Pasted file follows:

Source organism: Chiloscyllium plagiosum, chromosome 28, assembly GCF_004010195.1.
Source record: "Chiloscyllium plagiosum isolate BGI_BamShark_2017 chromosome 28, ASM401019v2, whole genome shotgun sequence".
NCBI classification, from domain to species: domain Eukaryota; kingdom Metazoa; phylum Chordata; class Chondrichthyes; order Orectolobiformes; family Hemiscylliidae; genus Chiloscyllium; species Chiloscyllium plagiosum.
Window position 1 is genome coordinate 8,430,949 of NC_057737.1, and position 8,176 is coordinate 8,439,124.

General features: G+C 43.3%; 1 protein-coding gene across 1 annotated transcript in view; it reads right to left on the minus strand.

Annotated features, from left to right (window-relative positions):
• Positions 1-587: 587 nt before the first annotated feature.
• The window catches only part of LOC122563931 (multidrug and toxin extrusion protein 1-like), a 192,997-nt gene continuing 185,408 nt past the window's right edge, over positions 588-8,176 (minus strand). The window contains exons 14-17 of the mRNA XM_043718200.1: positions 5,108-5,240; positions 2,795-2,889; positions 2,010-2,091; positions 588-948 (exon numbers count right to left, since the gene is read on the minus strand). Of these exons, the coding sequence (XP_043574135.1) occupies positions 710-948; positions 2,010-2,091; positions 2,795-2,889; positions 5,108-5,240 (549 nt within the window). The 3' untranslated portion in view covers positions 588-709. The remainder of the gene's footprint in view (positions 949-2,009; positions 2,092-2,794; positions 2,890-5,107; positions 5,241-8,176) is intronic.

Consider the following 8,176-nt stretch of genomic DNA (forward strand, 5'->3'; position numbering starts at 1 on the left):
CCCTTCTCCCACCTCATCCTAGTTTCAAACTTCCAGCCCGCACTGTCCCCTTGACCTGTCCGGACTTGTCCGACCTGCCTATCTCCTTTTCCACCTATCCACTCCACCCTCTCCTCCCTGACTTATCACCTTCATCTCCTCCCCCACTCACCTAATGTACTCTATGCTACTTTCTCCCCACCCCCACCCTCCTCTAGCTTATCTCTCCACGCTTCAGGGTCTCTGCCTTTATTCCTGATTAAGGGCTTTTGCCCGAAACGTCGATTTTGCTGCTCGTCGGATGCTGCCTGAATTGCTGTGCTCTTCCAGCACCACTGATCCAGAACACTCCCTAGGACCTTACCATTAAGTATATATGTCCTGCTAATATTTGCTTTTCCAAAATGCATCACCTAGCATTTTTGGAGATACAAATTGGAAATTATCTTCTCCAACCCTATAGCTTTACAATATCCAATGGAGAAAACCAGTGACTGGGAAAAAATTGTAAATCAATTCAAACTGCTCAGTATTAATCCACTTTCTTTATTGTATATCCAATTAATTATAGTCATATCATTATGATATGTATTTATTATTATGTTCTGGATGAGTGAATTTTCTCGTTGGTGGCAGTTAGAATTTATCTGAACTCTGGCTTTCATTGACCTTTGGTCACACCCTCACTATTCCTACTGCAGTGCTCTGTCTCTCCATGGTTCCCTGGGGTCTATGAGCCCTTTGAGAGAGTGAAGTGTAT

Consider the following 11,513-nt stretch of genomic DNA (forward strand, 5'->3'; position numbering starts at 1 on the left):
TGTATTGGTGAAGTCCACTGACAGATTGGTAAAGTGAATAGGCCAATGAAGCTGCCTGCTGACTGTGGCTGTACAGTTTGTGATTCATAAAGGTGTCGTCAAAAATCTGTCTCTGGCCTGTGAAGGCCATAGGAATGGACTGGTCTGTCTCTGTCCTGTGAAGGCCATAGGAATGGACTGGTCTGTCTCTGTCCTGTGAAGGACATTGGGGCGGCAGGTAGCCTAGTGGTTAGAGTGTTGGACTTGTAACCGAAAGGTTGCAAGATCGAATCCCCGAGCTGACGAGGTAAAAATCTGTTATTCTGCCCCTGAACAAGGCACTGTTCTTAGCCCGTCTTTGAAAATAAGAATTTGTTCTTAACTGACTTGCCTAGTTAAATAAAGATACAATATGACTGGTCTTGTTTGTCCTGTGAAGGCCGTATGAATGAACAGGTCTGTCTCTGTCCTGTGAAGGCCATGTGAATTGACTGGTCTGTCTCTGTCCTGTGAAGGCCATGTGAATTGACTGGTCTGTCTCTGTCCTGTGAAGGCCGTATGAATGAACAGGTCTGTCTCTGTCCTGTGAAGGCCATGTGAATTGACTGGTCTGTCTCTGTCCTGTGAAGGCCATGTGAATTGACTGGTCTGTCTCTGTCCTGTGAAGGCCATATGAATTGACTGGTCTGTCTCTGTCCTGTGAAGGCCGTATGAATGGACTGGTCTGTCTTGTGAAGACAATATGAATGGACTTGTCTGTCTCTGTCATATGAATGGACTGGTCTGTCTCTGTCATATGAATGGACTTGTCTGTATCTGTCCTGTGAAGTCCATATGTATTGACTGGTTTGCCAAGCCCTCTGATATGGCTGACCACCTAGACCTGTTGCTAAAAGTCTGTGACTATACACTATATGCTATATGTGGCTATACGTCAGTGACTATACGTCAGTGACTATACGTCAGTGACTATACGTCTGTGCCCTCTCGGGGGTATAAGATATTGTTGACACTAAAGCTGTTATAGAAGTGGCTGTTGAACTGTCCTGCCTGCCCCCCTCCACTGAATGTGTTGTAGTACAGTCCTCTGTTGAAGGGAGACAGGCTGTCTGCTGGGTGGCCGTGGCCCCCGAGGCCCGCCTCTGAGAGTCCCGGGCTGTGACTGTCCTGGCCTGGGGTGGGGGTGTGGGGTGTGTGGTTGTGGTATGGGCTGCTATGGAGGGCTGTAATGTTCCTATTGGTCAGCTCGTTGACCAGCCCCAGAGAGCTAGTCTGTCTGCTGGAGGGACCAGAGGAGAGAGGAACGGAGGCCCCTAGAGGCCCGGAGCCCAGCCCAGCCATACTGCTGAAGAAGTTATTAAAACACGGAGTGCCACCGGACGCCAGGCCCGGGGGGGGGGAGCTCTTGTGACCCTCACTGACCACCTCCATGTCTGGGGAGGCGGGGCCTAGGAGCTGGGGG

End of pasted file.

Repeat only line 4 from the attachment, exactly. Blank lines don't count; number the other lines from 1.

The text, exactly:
Window position 1 is genome coordinate 8,430,949 of NC_057737.1, and position 8,176 is coordinate 8,439,124.